Tor.com published some fantastic stories in 2015, and they’ve collected the best of them into one volume, Some of the Best of Tor.com: 2015 Edition, which is now available as a free download!
The distinction between “hard science fiction” and “soft science fiction” means many different things to different people—but that doesn’t prevent people from turning it into a status game. Which science fiction has the most real science, or the most serious scientific discussions? Depends whom you ask.
Everybody is fascinated with True Crime nowadays—but happens when that obsession with real-life gruesomeness turns into an appetite for more and more? That’s the focus of “The Killing Jar,” a new story by Laurie Penny about a young woman who gets an internship with a serial killer.
Most U.S. readers probably haven’t heard of Leena Krohn, but among connoisseurs of weird fiction like Jeff VanderMeer, she’s a beloved icon. She’s also the winner of the Finlandia Prize, the most prestigious literary honor in her native Finland. And it’s a great time to discover her bizarre stories.
Want to read a totally trippy, insane short story that will keep you guessing—and possibly a little bit uncertain of the solidity of your surroundings? You’re in luck, because there’s a weird-as-hell Laird Barron short story over at Apex Magazine.
It’s a fascinating question. Over at Charles Stross’ blog, he responds to a reader question: What would a technological society look like without written language? And could such a thing even happen?
Like military science fiction? Rich Larson’s got a fantastic story in the January issue of Clarkesworld: Extraction Request.
Great news! The always fantastic Walter Jon Williams has a reprinted story in the new issue of Clarkesworld Magazine, that I had never read before. “Daddy’s World” starts out idyllic and slowly gets more dark and demented. Until it finally gets just insane.
Great works of science fiction can help us become more aware of real science, and more curious about the wonders of the cosmos. But for some people, they can actually help inspire a career in the sciences. The Conversation asked scientists to name their favorite science-fiction stories, and the results are inspiring.…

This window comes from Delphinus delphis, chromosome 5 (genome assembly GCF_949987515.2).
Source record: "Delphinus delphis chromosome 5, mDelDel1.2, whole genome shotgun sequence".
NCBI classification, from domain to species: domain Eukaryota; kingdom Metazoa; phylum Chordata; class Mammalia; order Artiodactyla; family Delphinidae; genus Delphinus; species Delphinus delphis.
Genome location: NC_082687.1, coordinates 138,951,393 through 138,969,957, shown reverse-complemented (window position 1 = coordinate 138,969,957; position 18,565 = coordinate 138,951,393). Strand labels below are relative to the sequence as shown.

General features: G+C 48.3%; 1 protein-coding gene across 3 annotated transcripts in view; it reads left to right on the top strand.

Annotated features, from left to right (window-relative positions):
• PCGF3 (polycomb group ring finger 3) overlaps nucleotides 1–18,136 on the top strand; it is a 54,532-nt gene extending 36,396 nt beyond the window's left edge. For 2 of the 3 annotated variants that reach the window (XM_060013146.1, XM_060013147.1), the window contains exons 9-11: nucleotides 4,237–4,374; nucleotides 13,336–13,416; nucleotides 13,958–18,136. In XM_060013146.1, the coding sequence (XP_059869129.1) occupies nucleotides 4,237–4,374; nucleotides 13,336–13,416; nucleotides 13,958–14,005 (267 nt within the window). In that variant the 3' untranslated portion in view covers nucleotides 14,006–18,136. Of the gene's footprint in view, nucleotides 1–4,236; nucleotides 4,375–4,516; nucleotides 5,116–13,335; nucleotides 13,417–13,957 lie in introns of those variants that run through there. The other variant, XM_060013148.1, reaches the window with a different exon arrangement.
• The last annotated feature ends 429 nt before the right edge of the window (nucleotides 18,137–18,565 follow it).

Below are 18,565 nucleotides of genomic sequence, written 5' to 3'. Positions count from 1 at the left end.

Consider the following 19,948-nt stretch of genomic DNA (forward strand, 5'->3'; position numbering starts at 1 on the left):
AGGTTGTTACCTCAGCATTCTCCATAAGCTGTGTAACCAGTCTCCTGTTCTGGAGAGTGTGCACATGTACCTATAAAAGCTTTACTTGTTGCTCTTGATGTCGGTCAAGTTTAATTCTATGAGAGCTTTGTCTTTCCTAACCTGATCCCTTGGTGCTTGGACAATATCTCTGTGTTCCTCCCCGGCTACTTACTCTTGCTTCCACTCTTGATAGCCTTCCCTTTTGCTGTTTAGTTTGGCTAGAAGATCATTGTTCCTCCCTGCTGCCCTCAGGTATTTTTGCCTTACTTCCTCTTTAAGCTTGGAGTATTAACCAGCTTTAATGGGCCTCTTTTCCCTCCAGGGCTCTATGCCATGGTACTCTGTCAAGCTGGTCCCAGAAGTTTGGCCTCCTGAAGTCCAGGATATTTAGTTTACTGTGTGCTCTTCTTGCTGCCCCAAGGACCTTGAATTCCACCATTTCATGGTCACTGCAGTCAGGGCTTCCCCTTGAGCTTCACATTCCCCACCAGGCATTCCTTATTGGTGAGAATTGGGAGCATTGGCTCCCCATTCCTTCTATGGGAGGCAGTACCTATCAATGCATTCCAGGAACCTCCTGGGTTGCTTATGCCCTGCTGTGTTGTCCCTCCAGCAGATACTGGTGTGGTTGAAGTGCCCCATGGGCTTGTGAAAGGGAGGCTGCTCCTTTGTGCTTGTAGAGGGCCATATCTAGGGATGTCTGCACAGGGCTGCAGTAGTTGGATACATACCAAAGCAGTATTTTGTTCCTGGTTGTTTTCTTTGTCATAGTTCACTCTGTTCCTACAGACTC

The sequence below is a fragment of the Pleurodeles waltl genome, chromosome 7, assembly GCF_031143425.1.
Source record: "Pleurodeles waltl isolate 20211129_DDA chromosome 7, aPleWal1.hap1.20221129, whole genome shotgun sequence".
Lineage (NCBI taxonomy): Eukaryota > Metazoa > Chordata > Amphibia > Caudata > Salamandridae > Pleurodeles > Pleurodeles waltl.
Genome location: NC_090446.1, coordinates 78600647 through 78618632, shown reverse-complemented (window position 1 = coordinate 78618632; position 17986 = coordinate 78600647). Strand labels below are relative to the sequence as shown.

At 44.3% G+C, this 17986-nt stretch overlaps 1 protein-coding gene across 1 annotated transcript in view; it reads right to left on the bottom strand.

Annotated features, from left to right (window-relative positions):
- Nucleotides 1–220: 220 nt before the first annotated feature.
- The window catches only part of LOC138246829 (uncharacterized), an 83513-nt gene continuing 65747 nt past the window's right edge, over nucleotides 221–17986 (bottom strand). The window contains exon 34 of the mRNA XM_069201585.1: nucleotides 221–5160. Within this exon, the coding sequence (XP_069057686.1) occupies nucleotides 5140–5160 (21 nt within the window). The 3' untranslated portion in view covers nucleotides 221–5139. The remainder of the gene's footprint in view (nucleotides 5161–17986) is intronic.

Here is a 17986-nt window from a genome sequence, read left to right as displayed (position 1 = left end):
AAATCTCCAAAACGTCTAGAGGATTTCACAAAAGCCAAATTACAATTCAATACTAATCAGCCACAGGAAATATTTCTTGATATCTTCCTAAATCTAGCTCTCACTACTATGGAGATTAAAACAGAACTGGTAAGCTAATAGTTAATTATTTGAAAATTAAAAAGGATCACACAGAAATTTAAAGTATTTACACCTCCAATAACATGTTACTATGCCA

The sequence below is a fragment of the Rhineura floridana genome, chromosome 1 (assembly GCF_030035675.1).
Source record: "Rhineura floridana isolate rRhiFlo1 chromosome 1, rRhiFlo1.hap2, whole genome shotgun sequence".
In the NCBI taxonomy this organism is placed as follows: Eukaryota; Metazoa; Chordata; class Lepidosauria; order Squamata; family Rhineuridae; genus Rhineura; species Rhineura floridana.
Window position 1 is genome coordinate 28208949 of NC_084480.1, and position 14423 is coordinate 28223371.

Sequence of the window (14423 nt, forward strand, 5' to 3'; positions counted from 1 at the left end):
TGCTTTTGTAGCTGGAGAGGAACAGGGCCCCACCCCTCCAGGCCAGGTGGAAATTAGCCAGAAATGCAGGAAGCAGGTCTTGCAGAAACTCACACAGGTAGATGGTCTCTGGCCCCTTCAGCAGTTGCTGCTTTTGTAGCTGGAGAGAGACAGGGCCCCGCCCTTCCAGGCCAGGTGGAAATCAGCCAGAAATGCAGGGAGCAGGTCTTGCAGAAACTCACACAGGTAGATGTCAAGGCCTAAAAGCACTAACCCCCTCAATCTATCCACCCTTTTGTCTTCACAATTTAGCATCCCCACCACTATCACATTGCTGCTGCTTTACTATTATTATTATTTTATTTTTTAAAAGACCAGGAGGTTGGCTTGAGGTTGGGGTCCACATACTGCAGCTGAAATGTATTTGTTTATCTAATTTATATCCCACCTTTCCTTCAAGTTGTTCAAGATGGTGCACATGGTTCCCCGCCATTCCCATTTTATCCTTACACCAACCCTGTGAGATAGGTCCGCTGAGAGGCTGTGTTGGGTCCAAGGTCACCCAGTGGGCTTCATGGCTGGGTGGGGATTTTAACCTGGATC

I was blown away by “Telling the Bees” by T. Kingfisher, newly published in Strange Horizons. To the point where I was kind of amazed that I’d never heard of the author before, until I realized it was a pseudonym for Ursula Vernon.
Some of us love spoilers—but some of us really, really hate them. Spoilers have become an especially charged topic of late, with the new Star Wars movie among other things. So it’s a good thing you can sign on to a new Kickstarter for SpoilerFree and erase those spoilers from your brain!
Back in the mid-1970s, the U.S. government was worried that the kids were getting too high. Drugs like marijuana and LSD were at their peak—and meanwhile, the government noticed the kids were also really into science fiction. So the National Institute on Drug Abuse hired Robert Silverberg, author of Dying Inside…
Nigerian author Wole Talabi has posted his list of the 10 best African science fiction and fantasy stories of 2015. They include Afro-cyberpunk, a reimagined fairy tale, magical realism, and far-future SF. Definitely worth checking out! [via Metafilter and BoingBoing]
The Bread Lab at Washington State University is a collaboration between plant geneticists and master bakers. The goal? To breed new varieties of wheat that can turn out superior breads and beers while still growing well in the cool and wet Northwest climate.
The very first volume of the Best American Science Fiction and Fantasy series just came out, guest-edited by Joe Hill. It includes stories by Jo Walton, Kelly Link, T.C. Boyle and Karen Russell. We’re proud to present one of the stories from the book, “Skullpocket” by Nathan Ballingrud.
The great science fiction magazine Strange Horizons is having its annual fundraising drive, and to help raise money, Kelly Link has written them a brand new story. One which will only be released if Strange Horizons raises at least $17,000. And we’ve got an exclusive excerpt!
Some mammals have a dangerous-looking penis because their glans is covered in spines. In a few cases, we know why they’re there (typically, to induce ovulation during copulation). But in many other species, the purpose of the spiky bits is something of a mystery.
This poem about science fiction is a brilliant look at genres, and what it’s like to imagine how the world could be different. And several phrases from Anne Boyer’s “Science Fiction” will be stuck in my head for ages. It’s short—go read it!
We think in binaries: plant/animal, day/night, edible/disgusting, safe/dangerous. Breaking the world into discrete chunks helps us make rapid decisions about how to behave, but can also make us uneasy when we’re faced with things that don’t easily fit into one of our mental boxes.
How did H.P. Lovecraft conquer popular culture? In The Atlantic, writer Philip Eil examines the posthumous history of Lovecraft’s works and the current mania for all things Cthulhu. At the same time, he asks: How can fans reconcile their affection for Lovecraft’s fiction with the author’s virulent racism?